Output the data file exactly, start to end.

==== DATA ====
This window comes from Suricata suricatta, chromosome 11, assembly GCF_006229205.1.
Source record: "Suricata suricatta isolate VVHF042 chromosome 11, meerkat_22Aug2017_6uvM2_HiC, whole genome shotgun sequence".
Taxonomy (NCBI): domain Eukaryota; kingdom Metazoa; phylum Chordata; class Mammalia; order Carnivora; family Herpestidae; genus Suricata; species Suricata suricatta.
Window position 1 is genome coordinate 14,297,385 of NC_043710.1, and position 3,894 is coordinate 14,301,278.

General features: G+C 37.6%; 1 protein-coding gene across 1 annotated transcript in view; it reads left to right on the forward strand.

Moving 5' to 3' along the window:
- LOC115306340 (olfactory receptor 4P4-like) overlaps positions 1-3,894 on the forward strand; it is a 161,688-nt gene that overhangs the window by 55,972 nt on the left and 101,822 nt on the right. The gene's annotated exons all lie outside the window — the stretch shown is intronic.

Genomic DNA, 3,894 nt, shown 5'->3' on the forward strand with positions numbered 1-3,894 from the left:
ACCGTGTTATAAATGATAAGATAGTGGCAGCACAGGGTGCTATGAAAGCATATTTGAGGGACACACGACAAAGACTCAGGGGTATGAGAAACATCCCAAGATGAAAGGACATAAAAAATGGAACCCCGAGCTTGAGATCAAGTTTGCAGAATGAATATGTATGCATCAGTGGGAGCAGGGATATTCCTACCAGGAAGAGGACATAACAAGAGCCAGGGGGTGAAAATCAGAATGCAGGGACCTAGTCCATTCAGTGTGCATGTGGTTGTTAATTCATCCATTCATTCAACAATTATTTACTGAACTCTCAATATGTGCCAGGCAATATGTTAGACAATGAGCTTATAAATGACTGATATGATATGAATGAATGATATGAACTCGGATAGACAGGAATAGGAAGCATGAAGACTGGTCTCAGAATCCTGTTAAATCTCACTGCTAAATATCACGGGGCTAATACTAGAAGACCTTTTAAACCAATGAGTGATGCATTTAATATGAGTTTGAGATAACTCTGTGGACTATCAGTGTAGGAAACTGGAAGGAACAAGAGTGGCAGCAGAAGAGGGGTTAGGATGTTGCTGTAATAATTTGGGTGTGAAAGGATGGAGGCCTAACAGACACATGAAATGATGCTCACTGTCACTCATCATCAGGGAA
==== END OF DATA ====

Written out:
This window comes from Suricata suricatta, chromosome 11, assembly GCF_006229205.1.
Source record: "Suricata suricatta isolate VVHF042 chromosome 11, meerkat_22Aug2017_6uvM2_HiC, whole genome shotgun sequence".
Taxonomy (NCBI): domain Eukaryota; kingdom Metazoa; phylum Chordata; class Mammalia; order Carnivora; family Herpestidae; genus Suricata; species Suricata suricatta.
Window position 1 is genome coordinate 14,297,385 of NC_043710.1, and position 3,894 is coordinate 14,301,278.

General features: G+C 37.6%; 1 protein-coding gene across 1 annotated transcript in view; it reads left to right on the forward strand.

Moving 5' to 3' along the window:
- LOC115306340 (olfactory receptor 4P4-like) overlaps positions 1-3,894 on the forward strand; it is a 161,688-nt gene that overhangs the window by 55,972 nt on the left and 101,822 nt on the right. The gene's annotated exons all lie outside the window — the stretch shown is intronic.

Genomic DNA, 3,894 nt, shown 5'->3' on the forward strand with positions numbered 1-3,894 from the left:
ACCGTGTTATAAATGATAAGATAGTGGCAGCACAGGGTGCTATGAAAGCATATTTGAGGGACACACGACAAAGACTCAGGGGTATGAGAAACATCCCAAGATGAAAGGACATAAAAAATGGAACCCCGAGCTTGAGATCAAGTTTGCAGAATGAATATGTATGCATCAGTGGGAGCAGGGATATTCCTACCAGGAAGAGGACATAACAAGAGCCAGGGGGTGAAAATCAGAATGCAGGGACCTAGTCCATTCAGTGTGCATGTGGTTGTTAATTCATCCATTCATTCAACAATTATTTACTGAACTCTCAATATGTGCCAGGCAATATGTTAGACAATGAGCTTATAAATGACTGATATGATATGAATGAATGATATGAACTCGGATAGACAGGAATAGGAAGCATGAAGACTGGTCTCAGAATCCTGTTAAATCTCACTGCTAAATATCACGGGGCTAATACTAGAAGACCTTTTAAACCAATGAGTGATGCATTTAATATGAGTTTGAGATAACTCTGTGGACTATCAGTGTAGGAAACTGGAAGGAACAAGAGTGGCAGCAGAAGAGGGGTTAGGATGTTGCTGTAATAATTTGGGTGTGAAAGGATGGAGGCCTAACAGACACATGAAATGATGCTCACTGTCACTCATCATCAGGGAA